These conditions have converged to greatly impact the landscape in which I assumed this presidency — of a community that is in many ways a microcosm of our country.
And so, in this sense, I began my presidency at Bentley with the need to reconcile my excitement, joy, optimism and gratitude amidst powerful reminders of the incomplete nature of the American project — of the great distance between the realities of life and death in the United States and of our need to bridge the chasm between this nation’s highest ideas and the reality for so many members of our community.
Despite that, I remain buoyed by the American promise and by the unequivocal role that Bentley and other colleges and universities can and must assume in shaping the next generation of leaders and in strengthening our nation’s foundational cornerstones of fairness and opportunity.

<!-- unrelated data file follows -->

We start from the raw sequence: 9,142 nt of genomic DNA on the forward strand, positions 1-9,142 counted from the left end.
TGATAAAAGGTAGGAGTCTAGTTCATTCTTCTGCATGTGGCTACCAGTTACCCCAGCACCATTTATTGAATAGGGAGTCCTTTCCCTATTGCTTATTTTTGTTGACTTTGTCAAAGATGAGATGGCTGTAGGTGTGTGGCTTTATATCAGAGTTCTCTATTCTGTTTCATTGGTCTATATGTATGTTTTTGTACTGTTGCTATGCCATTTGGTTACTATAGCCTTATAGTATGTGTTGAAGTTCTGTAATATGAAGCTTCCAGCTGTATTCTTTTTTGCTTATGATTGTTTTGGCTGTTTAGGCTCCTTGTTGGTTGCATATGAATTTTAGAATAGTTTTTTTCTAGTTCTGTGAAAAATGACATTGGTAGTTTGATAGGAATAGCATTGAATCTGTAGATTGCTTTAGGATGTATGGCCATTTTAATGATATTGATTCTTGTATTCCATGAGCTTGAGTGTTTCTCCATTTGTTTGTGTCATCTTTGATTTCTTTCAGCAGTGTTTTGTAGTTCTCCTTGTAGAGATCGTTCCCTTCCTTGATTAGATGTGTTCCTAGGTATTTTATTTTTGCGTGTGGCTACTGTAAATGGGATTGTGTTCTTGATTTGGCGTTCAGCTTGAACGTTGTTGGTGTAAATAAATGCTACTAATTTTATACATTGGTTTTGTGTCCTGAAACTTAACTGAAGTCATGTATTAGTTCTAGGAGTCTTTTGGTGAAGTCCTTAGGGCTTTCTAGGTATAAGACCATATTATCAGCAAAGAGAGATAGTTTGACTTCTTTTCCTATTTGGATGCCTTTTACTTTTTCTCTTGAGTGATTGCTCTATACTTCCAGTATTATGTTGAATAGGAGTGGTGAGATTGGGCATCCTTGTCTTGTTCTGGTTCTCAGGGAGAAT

Recent events have made it a uniquely interesting time to be in higher education. The influence of myriad disruptions, including disaggregated faculty models, low-cost and agile new entrants, price-point sensitivities, questions as to efficacy and value, a focus on competencies versus credentialing, and institutional operating models that are, to put it mildly, misaligned with the needs of many of those we serve, are undeniable.